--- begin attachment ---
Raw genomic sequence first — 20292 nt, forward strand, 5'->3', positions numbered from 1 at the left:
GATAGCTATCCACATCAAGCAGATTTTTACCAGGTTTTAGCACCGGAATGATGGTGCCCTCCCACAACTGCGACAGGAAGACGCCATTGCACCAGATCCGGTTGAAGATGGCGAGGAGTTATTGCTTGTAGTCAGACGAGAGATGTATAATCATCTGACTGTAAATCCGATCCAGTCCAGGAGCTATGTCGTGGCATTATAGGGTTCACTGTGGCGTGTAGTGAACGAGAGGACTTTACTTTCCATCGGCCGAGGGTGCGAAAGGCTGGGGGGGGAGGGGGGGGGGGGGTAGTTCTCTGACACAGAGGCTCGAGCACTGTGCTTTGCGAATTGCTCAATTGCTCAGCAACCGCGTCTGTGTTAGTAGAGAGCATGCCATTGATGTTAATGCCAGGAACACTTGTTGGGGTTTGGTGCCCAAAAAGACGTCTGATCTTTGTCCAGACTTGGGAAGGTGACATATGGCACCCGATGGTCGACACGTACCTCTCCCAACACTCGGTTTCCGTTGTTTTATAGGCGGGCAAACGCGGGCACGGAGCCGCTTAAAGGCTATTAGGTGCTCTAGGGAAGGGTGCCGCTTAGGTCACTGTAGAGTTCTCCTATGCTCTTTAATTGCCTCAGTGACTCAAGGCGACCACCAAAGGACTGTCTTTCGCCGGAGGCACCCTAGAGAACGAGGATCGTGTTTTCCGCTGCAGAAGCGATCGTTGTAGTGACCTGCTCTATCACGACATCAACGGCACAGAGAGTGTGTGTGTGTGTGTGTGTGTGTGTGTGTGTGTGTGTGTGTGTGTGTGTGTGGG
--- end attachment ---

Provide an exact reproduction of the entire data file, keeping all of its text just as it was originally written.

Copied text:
Raw genomic sequence first — 20292 nt, forward strand, 5'->3', positions numbered from 1 at the left:
GATAGCTATCCACATCAAGCAGATTTTTACCAGGTTTTAGCACCGGAATGATGGTGCCCTCCCACAACTGCGACAGGAAGACGCCATTGCACCAGATCCGGTTGAAGATGGCGAGGAGTTATTGCTTGTAGTCAGACGAGAGATGTATAATCATCTGACTGTAAATCCGATCCAGTCCAGGAGCTATGTCGTGGCATTATAGGGTTCACTGTGGCGTGTAGTGAACGAGAGGACTTTACTTTCCATCGGCCGAGGGTGCGAAAGGCTGGGGGGGGAGGGGGGGGGGGGGTAGTTCTCTGACACAGAGGCTCGAGCACTGTGCTTTGCGAATTGCTCAATTGCTCAGCAACCGCGTCTGTGTTAGTAGAGAGCATGCCATTGATGTTAATGCCAGGAACACTTGTTGGGGTTTGGTGCCCAAAAAGACGTCTGATCTTTGTCCAGACTTGGGAAGGTGACATATGGCACCCGATGGTCGACACGTACCTCTCCCAACACTCGGTTTCCGTTGTTTTATAGGCGGGCAAACGCGGGCACGGAGCCGCTTAAAGGCTATTAGGTGCTCTAGGGAAGGGTGCCGCTTAGGTCACTGTAGAGTTCTCCTATGCTCTTTAATTGCCTCAGTGACTCAAGGCGACCACCAAAGGACTGTCTTTCGCCGGAGGCACCCTAGAGAACGAGGATCGTGTTTTCCGCTGCAGAAGCGATCGTTGTAGTGACCTGCTCTATCACGACATCAACGGCACAGAGAGTGTGTGTGTGTGTGTGTGTGTGTGTGTGTGTGTGTGTGTGTGTGTGTGTGTGGG